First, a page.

Marriage is quite a funny thing in India. Once a guy hits the age of 23, everyone and his cousin start showing potential suitors to the guy’s parents. This ordeal begins at 21 itself for the girl!
Someone who has ever had a faint acquaintance with your parents, and his neighbor, would just be interested in one single thing – getting you married. They all just turn into wonderful marriage counselors, match makers to marriage brokers. Sheetal goes through the same episode in her life. Here is a snippet:
“You know Aparna? She is three years younger to you, and she is getting married next month”, yells twenty eight year old Sheetal’s mom disturbing the peaceful early morning meditative music in the room. “Well, If Aparna was desperately waiting for her legal age of marriage does not mean am jumping into the wagon with her”, Sheetal murmurs within her mind.
“Every person has different set of priorities in life”, she wants to tell her mom, when her mom snaps back, “Remember Sunita Aunty? She was referring to a nice Punjabi guy she knows. Her Neighbors cousin’s Son. He is in Canada running his own business”.
“Yes, Running his own Taxi Service am sure. He is probably a UBER driver”, Sheetal murmurs again without being audible, preferring to be silent and leave for her jog rather than pick up a fight early on in the morning.
“She has become overweight. No wonder she is not getting married. Hope this regular jog helps her! Wahe guru! “, Sheetal hears her neighboring Sapna Aunty talking to her husband. “I AM FAT??? You are sick!” She again murmurs within her mind, and carries on with her jogging without sharing a look with Sapna Aunty.
Her parents have always been supportive of her dreams and career aspirations, but now they are failing to withstand this surmounting pressure from all directions. They have a daughter with an age when she should be supposedly married and possibly also have a kid or two! Sheetal wants to make her mark in the corporate world, a place that she has fought so hard for?
What could Sheetal possibly do? What could her parents possibly do?
Sheetal’s eventful day obviously does not end with the morning jog.
Sheetal waves to Ahuja uncle, who is sipping the morning tea with her Father. “Who visits so early in the morning?”, She says to herself.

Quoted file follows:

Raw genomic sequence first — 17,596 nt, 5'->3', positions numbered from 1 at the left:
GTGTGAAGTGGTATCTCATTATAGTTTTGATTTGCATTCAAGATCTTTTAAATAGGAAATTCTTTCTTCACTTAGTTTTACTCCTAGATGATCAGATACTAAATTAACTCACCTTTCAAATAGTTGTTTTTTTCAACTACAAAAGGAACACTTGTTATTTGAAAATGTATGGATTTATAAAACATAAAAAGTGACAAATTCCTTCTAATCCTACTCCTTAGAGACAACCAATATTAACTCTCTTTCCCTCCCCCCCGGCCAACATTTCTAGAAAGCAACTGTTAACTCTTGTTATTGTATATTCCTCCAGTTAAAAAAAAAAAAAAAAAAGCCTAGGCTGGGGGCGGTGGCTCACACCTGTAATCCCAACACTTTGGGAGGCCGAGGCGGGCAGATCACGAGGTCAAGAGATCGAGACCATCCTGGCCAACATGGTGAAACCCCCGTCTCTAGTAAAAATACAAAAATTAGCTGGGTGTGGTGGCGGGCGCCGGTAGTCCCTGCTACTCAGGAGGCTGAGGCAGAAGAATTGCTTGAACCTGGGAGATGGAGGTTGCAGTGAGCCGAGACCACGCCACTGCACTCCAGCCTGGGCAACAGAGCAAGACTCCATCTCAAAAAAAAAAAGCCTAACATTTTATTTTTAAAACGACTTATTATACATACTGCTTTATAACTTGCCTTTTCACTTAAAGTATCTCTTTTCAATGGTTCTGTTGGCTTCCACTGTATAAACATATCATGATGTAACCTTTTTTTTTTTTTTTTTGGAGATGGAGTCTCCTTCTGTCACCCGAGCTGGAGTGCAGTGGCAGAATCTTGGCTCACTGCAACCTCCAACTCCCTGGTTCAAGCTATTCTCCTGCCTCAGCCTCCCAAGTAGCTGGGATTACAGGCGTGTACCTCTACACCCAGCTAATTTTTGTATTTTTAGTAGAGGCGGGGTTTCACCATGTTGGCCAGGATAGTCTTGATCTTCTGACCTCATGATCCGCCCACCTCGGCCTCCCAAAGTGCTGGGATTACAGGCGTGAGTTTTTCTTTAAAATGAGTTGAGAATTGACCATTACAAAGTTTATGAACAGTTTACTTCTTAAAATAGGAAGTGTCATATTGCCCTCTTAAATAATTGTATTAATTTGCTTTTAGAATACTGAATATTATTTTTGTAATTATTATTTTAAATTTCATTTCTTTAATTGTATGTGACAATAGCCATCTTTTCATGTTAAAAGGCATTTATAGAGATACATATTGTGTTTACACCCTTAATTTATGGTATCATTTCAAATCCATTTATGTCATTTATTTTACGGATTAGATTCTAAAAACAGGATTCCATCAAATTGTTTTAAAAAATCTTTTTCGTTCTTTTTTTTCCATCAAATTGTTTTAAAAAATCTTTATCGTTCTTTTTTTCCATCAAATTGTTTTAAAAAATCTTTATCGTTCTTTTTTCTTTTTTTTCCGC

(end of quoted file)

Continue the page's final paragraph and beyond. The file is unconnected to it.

Her Mom is busy making breakfast in the kitchen when Sheetal overhears the living room conversation, “Sheetal is in love with another ‘other caste’ boy. I saw her with someone in the Ambience Starbucks” utters Ahuja Uncle sipping tea. Her father just looks and does not say anything.
“He is my colleague, and we were there for a client meeting”, Sheetal snaps at her Mom. Her Mom just looks at her with disdain, “Once you get married, people will stop talking like this”, and she continued frying the kachoris.
“Sheetal, we have an appointment with the ophthalmologist at 11 AM today”, Sheetal’s dad reminded her.
Sheetal pulled the car out of the garage, and zoomed on to the outer ring road, with her dad seated next to her. “What was Ahuja Uncle saying? That boy is Rahul, my colleague!”, she non-chalantly mentioned to her Dad, without taking her eye off from the road.
“I know beta. But people would keep talking till you get married”, the car crossed Siri Fort.
“Why do doctors give appointments if they have to make us all wait here forever?”, Sheetal wondered looking at the clock. Just then the attendant called them in.
Her dad seated on the stool and reading random English letters, when Dr. Gupta started talking, “You should go for Lasik surgery to get rid of the glasses. you would get married immediately”.
Sheetal looks at him with disgust, still keeping her smile intact. Thankfully her father intervened “F… Z… B… D… E…” increasing the volume of his voice attracting Dr. Gupta’s attention.